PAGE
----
• Not a drop to drink in the Aral Sea.

      Small, I; Falzon, D; van der Meer, J; Ford, N; Upshur, R (2001-11-10)
    • Outbreak of Fatal Childhood Lead Poisoning Related to Artisanal Gold Mining in Northwestern Nigeria, 2010.

      Dooyema, C A; Neri, A; Lo, Y-C; Durant, J; Dargan, P I; Swarthout, T; Biya, O; Gidado, S O; Haladu, S; Sani-Gwarzo, N; et al. (National Institute of Environmental Health Sciences, 2011-12-20)
      Background: In May 2010, a team of national and international organizations was assembled to investigate children's deaths due to lead poisoning in villages in northwestern Nigeria. Objectives: To determine the cause of the childhood lead poisoning outbreak, investigate risk factors for child mortality, and identify children aged <5 years in need of emergency chelation therapy for lead poisoning. Methods: We administered a cross-sectional, door-to-door questionnaire in two affected villages, collected blood from children aged 2-59 months, and soil samples from family compounds. Descriptive and bivariate analyses were performed with survey, blood-lead, and environmental data. Multivariate logistic regression techniques were used to determine risk factors for childhood mortality. Results: We surveyed 119 family compounds. One hundred eighteen of 463 (25%) children aged <5 years had died in the last year. We tested 59% (204/345) of children, aged <5 years, and all were lead poisoned (≥10 µg/dL); 97% (198/204) of children had blood-lead levels ≥45 µg/dL, the threshold for initiating chelation therapy. Gold ore was processed inside two-thirds of the family compounds surveyed. In multivariate modeling significant risk factors for death in the previous year from suspected lead poisoning included: the child's age, the mother performing ore-processing activities, community well as primary water source, and the soil-lead concentration in the compound. Conclusion: The high levels of environmental contamination, percentage of children aged <5 years with elevated blood-lead levels (97%, >45 µg/dL), and incidence of convulsions among children prior to death (82%) suggest that most of the recent childhood deaths in the two surveyed villages were caused by acute lead poisoning from gold ore-processing activities. Control measures included environmental remediation, chelation therapy, public health education, and control of mining activities.
    • Reducing Lead and Silica Dust Exposures in Small-Scale Mining in Northern Nigeria.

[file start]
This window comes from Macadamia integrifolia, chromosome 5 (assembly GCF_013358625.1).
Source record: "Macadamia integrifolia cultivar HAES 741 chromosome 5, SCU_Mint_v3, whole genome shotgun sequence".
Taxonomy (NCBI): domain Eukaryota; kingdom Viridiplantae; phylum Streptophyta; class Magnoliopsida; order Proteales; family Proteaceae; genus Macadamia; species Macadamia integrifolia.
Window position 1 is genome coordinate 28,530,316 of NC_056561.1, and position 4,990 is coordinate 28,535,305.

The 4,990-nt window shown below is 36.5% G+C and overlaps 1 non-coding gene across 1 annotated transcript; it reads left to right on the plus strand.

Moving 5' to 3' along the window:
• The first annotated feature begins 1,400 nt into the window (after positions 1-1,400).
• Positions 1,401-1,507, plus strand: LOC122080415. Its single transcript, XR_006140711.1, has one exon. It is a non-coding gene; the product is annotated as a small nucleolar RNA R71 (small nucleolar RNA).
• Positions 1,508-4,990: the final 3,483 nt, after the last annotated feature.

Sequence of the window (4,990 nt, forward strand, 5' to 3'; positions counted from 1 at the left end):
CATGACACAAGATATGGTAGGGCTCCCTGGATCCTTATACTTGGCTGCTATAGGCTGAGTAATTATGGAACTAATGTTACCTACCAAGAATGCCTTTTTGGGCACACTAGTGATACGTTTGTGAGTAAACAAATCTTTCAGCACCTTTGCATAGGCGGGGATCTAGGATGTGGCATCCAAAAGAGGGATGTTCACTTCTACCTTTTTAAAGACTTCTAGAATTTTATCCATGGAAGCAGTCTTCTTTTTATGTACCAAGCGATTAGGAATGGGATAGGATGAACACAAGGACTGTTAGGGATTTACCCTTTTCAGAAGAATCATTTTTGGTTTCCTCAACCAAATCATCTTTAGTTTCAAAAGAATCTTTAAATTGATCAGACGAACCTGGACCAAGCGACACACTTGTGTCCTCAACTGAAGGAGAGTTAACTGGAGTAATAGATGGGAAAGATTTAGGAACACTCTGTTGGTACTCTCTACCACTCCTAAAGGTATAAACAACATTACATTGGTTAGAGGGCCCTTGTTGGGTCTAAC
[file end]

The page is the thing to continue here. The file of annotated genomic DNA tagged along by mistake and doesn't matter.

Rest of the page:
Gottesfeld, P; Tirima, S; Anka, SM; Fotso, A; Nota, MM (2019-01-07)
      An ongoing health crisis across a large area of Northern Nigeria has resulted in hundreds of deaths and thousands of cases of lead poisoning from artisanal small-scale gold mining. Occupational Knowledge International (OK International) and Doctors Without Borders/Médecins Sans Frontières (MSF) have formed a partnership to conduct a pilot project to introduce safer mining practices in selected communities. The primary objective was to reduce lead exposures among artisanal small-scale miners and minimize take home exposures by reducing dust contamination on clothing and body surfaces.
    • Safe Water for the Aral Sea Area: Could it get Any Worse?

      Small, I; Falzon, D; van der Meer, J; Ford, N; Médecins Sans Frontières, Aral Sea Programme, Tashkent, Uzbekistan. (Published by Oxford University Press, 2003-03)
      The environmental adversities around the Aral Sea in Central Asia have been the subject of recent research. Attempts at sustainable provision of palatable drinking water in low chemical and microbial contaminants for the 4 million people in the two countries around the Aral littoral have been largely unsuccessful. In the last few years, severe drought has further depleted the amount of available water. This shortage has negatively impacted on agriculture, and accentuated the out migration of people. An appeal is made to assist the local population in this arid area to cope with the acute and chronic deterioration of water security.
    • What is the relationship of medical humanitarian organisations with mining and other extractive industries?

      Calain, P; Unité de Recherche sur les Enjeux et Pratiques Humanitaires, Médecins Sans Frontières, Genève, Switzerland. philippe.calain@geneva.msf.org (Public Library of Science, 2012-08-28)
      Philippe Calain discusses the health and environmental hazards of extractive industries like mining and explores the tensions that arise when medical humanitarian organizations are called to intervene in emergencies involving the extractive sector.